However, due to the tightening of the rules for electing which property qualifies for PPR, non-residents who own a UK property or UK residents who own an overseas property may now find they are liable to pay CGT on the eventual disposal. Non-residents are required to give notification at the date of disposal, whereas UK residents must notify which of their residences qualifies for PRR within two years of a change in the number of residences.
The 90-day rule will be crucial in determining the tax position and will particularly affect those resident outside the UK who have a home in the UK. Where they spend more than 90 days in that property (or all their UK properties taken together) they could nominate which property benefits from PPR. This recognises those who have a significant presence in the UK.
The government’s proposals confirm that non-residents investing into UK residential property through UK Real Estate Investment Trusts ("REITs") will not be affected by the new tax charge and that foreign REITs will not be subject to the new charge where they are 'equivalent to' UK REITs.
To ensure that the new tax charge is targeted at individuals and companies that are the private investment vehicles of small groups of individuals/families, there will be exclusions from the charge for non-resident institutional investors, widely held funds and widely held companies. To be eligible for this exclusion, the non-resident disposing of the property will have to show either that:
- it is not a "narrowly controlled company" based on "close company" test (control by five or fewer persons) with interests of connected people such as family members aggregated but members of a partnership will not be treated as connected; or
- in the case of a fund, it meets a "genuine diversity of ownership" test based on the existing 'genuine diversity of ownership' (GDO) test that exists for Authorised Investment Funds
We do not yet have draft legislation for these tests and it will be necessary to wait until we do to ascertain whether, for example, a fund, the majority share of which is held by an ultra-high net worth individual, may be caught by the tax charge.
For an individual wishing to invest in UK residential property generally rather than in any specific property, investing in a UK REIT or foreign REIT-equivalent, or other diversely held fund or non-resident company investing in property, may be an alternative tax-efficient option.
For non-UK resident individuals wishing to invest in a specific residential property for business purposes, it will generally be preferable to set up a non-resident company to make the investment because of the lower rate of corporation tax (20%) compared with CGT (28%).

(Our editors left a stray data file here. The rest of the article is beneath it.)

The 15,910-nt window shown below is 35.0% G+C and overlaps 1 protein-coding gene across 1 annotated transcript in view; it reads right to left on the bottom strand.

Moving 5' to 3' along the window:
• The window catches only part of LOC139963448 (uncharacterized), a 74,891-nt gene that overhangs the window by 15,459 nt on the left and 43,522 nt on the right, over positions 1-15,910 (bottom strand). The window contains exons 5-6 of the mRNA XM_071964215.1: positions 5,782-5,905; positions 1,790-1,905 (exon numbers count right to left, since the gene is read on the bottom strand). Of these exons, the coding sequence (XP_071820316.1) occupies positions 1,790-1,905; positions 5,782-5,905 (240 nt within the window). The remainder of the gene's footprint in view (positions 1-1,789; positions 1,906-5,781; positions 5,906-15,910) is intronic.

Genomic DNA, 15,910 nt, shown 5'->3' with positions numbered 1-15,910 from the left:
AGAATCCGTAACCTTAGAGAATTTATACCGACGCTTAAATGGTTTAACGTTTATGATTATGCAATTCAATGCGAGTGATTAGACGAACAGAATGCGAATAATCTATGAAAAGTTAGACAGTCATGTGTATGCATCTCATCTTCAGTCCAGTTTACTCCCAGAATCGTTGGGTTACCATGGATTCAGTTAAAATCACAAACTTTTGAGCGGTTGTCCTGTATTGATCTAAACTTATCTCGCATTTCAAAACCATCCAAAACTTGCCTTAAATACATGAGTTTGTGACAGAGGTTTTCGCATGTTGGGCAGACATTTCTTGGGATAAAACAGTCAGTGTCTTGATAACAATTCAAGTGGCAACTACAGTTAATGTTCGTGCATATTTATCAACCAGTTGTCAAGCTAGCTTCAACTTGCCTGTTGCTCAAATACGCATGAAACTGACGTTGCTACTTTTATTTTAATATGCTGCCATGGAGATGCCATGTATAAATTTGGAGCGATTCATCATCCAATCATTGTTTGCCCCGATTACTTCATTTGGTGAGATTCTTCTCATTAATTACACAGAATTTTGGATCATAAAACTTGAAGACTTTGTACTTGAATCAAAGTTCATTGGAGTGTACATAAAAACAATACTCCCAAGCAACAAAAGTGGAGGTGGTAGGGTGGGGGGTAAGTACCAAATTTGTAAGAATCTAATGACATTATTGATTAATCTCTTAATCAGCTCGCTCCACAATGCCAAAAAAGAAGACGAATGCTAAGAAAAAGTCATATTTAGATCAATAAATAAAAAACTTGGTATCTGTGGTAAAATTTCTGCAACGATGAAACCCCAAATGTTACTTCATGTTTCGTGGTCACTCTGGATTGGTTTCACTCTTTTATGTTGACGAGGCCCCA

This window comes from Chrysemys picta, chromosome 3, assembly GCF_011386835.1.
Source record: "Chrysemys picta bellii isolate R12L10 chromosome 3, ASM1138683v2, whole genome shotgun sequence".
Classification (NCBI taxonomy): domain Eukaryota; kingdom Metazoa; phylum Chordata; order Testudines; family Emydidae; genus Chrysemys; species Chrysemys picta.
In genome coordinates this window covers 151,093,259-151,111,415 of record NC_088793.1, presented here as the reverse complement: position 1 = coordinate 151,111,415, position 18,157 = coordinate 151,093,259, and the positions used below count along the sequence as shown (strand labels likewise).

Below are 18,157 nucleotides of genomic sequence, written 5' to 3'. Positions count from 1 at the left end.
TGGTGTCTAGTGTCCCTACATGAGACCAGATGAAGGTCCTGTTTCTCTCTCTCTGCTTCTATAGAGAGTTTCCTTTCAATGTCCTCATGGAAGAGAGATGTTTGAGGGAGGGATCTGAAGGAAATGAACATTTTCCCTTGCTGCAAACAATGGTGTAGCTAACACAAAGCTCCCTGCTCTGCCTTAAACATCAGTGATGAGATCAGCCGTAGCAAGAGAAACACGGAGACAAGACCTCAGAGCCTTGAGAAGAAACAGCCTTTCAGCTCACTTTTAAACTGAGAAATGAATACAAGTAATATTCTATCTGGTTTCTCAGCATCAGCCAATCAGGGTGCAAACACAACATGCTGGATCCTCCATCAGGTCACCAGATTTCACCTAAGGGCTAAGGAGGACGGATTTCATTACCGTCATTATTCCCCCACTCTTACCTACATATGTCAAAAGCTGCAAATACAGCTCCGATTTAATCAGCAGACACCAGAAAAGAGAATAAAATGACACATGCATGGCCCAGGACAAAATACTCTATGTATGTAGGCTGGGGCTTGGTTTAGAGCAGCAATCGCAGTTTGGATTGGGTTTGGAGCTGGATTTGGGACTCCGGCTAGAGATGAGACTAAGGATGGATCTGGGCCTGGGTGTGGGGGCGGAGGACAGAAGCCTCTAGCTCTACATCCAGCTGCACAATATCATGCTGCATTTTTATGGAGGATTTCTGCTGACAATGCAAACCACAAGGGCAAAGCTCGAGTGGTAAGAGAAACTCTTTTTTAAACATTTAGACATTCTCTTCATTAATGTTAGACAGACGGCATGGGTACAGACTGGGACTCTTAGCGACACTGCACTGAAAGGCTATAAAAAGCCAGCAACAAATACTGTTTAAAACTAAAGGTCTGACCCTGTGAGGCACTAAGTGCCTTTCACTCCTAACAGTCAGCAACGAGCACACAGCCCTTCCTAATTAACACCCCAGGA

The overall tax costs of holding a UK residential property for private use through a corporate envelope will continue to be greater than doing so directly to the extent that higher rate SDLT, ATED and (at least for individuals taxable at 18% under the new CGT charge) ATED-related CGT may apply to an enveloped property.
However, the distinction between the respective tax costs of acquiring and owning high-value residential property through a company rather than directly has been reduced with the increase in the top rates of SDLT.
The fact that CGT will potentially apply at rates of up to 28% to gains on any disposal of UK residential property by a non-resident individual or trustee after 6 April 2015 may further tip the balance back towards a corporate holding structure where there are other advantages to such a structure.
These might include the inheritance tax advantages of holding a property through an offshore company, possible privacy reasons and practical advantages, such as avoiding probate on the death of a property owner. Of course, careful consideration of all the relevant circumstances will be required to determine whether this may be the case.
Any non-UK resident who owns or is considering acquiring UK residential property, whether through a holding structure or otherwise, or is considering disposing of such a property, should consider reviewing the position before the new rules take effect, in order to determine the best way to proceed.
The contents of this article are intended for general information purposes only and shall not be deemed to be, or constitute legal advice. We cannot accept responsibility for any loss as a result of acts or omissions taken in respect of this article.